A Western Bay woman is so passionate about reducing plastic she has started a campaign to make her hometown Katikati become plastic-free.
Helena Duggan began rallying support in April and had more than 650 signatures.
The question of what happened to plastic had played on Duggan's mind for many years, and over the past five, she had refined ways to reduce her usage.
Duggan never bought fresh produce wrapped in plastic and often shopped online.
She bought products such as toilet paper in bulk online from companies that did not use plastic packaging.
"I'd love to be able to shop locally if I could. My priority, though, is what heritage will we leave behind?" she said.
Steps to reduce single-use plastics were being taken in Tauranga as more local businesses make changes.
"It's a reflection of public opinion. People can see for themselves what needs to be done to reduce plastics. I applaud these businesses and hope many more get on board," Duggan said.
National company Mico Plumbing and Bathrooms had recently gone plastic bag free in its branches in Tauranga and Mount Maunganui.
Mico was the first in the building products trade industry to make the move, and it was expected 168,000 fewer plastic bags would be used every year across the 65 stores nationwide.
Regional manager Nigel Harvey said the need to take action became clear while he was taking a dip in the Indian Ocean.
"I was in crystal clear water and thought I was being attacked by jellyfish, but realised I was actually tangled in plastic bags," he said.
"Single-use plastic bags, while convenient, come at great cost to our environment, particularly our beautiful oceans."
When Harvey returned, Mico formed a regional working group to bring in reusable bags and go 100 per cent plastic bag-free in branches between New Plymouth and Nelson.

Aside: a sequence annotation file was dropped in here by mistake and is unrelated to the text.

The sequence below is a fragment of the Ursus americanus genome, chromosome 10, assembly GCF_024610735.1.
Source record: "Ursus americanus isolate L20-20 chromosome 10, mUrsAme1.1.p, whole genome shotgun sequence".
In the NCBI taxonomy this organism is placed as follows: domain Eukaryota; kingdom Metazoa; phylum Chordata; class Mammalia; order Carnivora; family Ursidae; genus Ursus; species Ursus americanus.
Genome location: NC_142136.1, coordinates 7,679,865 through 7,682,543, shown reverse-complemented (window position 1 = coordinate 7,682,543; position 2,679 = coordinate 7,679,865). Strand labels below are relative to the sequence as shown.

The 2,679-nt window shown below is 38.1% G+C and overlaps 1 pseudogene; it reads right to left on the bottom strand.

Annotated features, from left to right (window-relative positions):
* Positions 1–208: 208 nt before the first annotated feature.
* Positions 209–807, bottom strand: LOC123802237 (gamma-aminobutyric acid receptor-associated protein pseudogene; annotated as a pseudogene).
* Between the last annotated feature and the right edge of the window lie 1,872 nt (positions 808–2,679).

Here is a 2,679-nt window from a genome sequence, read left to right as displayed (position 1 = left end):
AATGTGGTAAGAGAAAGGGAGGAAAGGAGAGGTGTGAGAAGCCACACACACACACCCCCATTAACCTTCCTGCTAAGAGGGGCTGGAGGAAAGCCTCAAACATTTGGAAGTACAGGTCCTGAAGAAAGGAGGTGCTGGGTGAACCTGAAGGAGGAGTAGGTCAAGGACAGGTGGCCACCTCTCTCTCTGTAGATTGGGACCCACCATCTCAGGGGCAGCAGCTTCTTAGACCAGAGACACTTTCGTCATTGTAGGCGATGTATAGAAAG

The company thought customers would be supportive, so reusable bags were designed, as well as boxes being made available.
Another major company, the Warehouse Group, was also set to ditch all single-use plastic checkout bags and replace them with fully compostable bags.
The move would be rolled out across the all 254 Warehouse, Warehouse Stationery, Noel Leeming and Torpedo7 stores in the country by the end of the year.
The compostable bags would cost 15c each and proceeds would go to local charities. The bags would be distributed free of charge at Noel Leeming.
Supermarket brands Foodstuffs and Countdown planned to phase out single-use plastic bags by the end of 2018.
Envirohub's general manager Laura Wragg said she fully supported local businesses making the move to rid the city of single-use plastic bags.
"It's an indication of how we don't actually need these plastic bags and people aren't afraid to get rid of them now," she said.
Wragg said many light-weight plastics such as bags and straws end up going straight into the ocean.
"They might break down a little bit, but we know marine life will eat them or get caught up in them.
"These plastics are used for such a short amount of time and can be around forever."
What companies are plastic free?
- The first 14 Mico Plumbing and Bathrooms branches phased out plastic bags in October 2017 and in April Mico went plastic bag-free in all 65 branches.
- The Warehouse Group will ditch all single-use plastic checkout bags and replace them with fully compostable bags by the end of the year.
- Foodstuffs and Countdown planned to phase out single-use plastic bags by the end of the year.
- Local restaurants The Rising Tide and Papamoa Tavern no longer serve plastic straws.